It seems to be the season for reports on executive compensation disclosure. Following up on the SEC Staff’s recent report on observations from its review efforts, RiskMetrics Group has published its own evaluation of executive compensation disclosures from the 2007 proxy season.
Mark Borges provides an extensive summary and analysis of the report on his CompensationStandards.com blog. Mark notes: “Less a critique of how companies fared in disclosing their executive compensation programs than the kick off of a dialogue among executives, directors, and investors on the development of a set of disclosure ‘best practices,’ the Report is the first public statement that I’ve seen from the investor community (or at least, one of its leading representatives) commenting on compliance with the new rules.
Like the Staff report, RiskMetrics focuses much of its attention on the Compensation Discussion and Analysis. Nonetheless, the Report should also be read in the context of preparing the tabular disclosure and accompanying narrative discussions. At a high level, the Report addresses seven specific topics:
– Clarity and accessibility for investors and other key reads
– The connection between compensation practices and strategy or other company-specific features
– The role of executives and compensation consultants in the compensation-setting process
– The pay mix
– Performance metrics and peer groups
– Performance results, payouts, and pay-for-performance links
– A holistic picture, in which the whole is greater than the sum of the parts
In many ways, RiskMetrics uses these topics to expand, from an investor’s perspective, on the Staff’s two principal messages: (1) the CD&A should focus on how and why a company arrives at specific executive compensation decisions and policies, and (2) the manner of presentation matters — in particular, using plain English and organizing the tabular information in a way that helps an investor understand a company’s disclosure.”
Business Roundtable Reports on Corporate Governance
Recently, the Business Roundtable announced the results of its Fifth Annual Corporate Governance Survey. For the survey, the Business Roundtable polled it membership, consisting of 160 CEOs of large US companies. Among the most notable trends from the survey is an increase in independent directors (90% of respondents had boards that were at least 80% independent), as well as a significant jump in the number of companies that have adopted majority voting (82% of the responding companies).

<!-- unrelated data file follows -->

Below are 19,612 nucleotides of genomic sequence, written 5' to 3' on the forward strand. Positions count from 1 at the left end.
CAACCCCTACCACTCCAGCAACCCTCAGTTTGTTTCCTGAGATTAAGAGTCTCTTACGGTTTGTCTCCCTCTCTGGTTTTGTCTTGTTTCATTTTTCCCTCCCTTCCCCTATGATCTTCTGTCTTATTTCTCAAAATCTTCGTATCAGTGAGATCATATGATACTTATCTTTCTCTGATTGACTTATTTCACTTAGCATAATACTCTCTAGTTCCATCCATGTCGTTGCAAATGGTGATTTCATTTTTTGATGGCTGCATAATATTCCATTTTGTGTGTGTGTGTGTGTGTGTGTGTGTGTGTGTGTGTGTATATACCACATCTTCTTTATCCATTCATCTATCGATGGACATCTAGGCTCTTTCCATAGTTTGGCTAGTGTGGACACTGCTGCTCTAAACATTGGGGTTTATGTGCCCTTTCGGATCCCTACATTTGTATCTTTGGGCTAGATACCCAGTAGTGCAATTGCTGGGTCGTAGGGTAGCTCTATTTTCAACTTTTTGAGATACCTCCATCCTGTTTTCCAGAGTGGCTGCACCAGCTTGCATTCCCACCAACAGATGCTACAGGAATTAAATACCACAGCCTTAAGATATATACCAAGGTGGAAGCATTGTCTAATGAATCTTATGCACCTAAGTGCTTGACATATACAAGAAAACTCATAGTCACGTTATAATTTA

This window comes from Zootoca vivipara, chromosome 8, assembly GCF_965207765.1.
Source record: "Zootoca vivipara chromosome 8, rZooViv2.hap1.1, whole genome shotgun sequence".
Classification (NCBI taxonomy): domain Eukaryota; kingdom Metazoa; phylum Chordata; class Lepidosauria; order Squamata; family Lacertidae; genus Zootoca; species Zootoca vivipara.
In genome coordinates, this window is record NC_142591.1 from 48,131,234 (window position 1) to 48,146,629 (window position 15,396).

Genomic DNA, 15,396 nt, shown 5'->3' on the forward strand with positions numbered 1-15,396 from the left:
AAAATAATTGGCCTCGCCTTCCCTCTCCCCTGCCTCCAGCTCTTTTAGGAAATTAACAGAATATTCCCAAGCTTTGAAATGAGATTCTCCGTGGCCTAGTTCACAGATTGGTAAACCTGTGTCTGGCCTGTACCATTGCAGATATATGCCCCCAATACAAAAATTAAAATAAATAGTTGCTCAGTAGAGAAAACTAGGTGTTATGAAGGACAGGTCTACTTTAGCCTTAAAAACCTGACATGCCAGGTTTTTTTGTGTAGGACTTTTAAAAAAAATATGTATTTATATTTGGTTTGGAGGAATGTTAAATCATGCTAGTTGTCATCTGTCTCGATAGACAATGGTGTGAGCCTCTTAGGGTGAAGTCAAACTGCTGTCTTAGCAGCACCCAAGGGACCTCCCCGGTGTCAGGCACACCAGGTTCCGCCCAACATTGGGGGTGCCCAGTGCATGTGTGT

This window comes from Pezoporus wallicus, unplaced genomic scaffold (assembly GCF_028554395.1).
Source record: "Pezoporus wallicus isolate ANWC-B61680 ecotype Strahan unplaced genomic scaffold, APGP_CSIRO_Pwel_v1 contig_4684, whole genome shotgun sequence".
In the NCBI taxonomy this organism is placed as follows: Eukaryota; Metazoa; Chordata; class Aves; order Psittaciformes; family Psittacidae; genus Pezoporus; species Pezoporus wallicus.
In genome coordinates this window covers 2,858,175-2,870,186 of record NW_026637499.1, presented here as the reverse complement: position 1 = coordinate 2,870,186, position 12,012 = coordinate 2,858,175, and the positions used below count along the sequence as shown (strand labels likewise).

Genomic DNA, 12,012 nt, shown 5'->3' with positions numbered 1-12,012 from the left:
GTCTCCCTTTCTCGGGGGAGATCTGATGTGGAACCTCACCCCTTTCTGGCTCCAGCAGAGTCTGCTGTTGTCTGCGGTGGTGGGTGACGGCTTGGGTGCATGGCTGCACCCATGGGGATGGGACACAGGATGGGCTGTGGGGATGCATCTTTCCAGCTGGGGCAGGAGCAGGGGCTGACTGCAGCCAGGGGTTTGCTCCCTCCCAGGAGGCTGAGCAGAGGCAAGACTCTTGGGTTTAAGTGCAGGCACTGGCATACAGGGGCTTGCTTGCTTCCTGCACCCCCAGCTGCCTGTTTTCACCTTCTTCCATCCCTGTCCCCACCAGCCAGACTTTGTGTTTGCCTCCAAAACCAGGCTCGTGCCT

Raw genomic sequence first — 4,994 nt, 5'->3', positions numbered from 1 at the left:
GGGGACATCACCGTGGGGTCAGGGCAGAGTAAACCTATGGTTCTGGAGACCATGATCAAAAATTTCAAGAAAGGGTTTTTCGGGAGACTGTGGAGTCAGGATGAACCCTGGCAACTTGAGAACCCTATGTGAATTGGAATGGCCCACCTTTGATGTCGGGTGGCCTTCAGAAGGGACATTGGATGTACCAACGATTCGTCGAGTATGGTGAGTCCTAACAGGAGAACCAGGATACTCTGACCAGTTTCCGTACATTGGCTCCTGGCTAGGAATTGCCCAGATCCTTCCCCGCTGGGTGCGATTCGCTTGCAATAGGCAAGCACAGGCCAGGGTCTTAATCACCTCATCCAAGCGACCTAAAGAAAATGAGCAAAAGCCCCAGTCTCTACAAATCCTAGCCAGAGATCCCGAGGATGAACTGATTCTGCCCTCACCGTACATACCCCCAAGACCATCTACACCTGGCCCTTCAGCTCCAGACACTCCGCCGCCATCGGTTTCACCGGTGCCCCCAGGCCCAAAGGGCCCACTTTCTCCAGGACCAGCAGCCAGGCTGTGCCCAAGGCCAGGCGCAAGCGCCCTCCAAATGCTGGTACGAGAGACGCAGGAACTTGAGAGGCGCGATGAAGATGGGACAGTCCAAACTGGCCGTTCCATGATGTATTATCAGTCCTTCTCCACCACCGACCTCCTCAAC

The survey results also included the following:
– Sarbanes-Oxley spending continues to decline, with moderate decreases in costs expected with the new SEC/PCAOB internal controls guidance.
– 75% of CEOs serve on no more than one other public company board.
– A still surprisingly low 38% of companies responding indicated that board members met with shareholders in the past year.
– 71% of respondents expect their non-management or independent directors to meet in executive session at every board meeting.
– 40% of companies responding indicated that they adjusted the pay-for-performance element of senior executive compensation in the past year, in addition to 57% that reported doing so in 2006.
SEC Passes on Zions Bancorp Option Auction
As noted in this article from today’s Wall Street Journal, Zions Bancorp received a letter from the SEC’s Chief Accountant indicating that the Staff had no objection to the bank’s use of results from its ESOARS auction model for computing options expense under FAS 123(R).
As Broc noted in the blog earlier this year, Zions had received a letter in January from the SEC’s Chief Accountant indicating concurrence with their approach, but noting concerns with the auction process. The Council of Institutional Investors then wrote a letter to the SEC expressing concerns about whether market instruments such as ESOARS can appropriately value employee stock options. It appears that the Staff’s latest letter will clear the way for Zions to market its ESOARS to other companies as an alternative option valuation methodology.
– Dave Lynn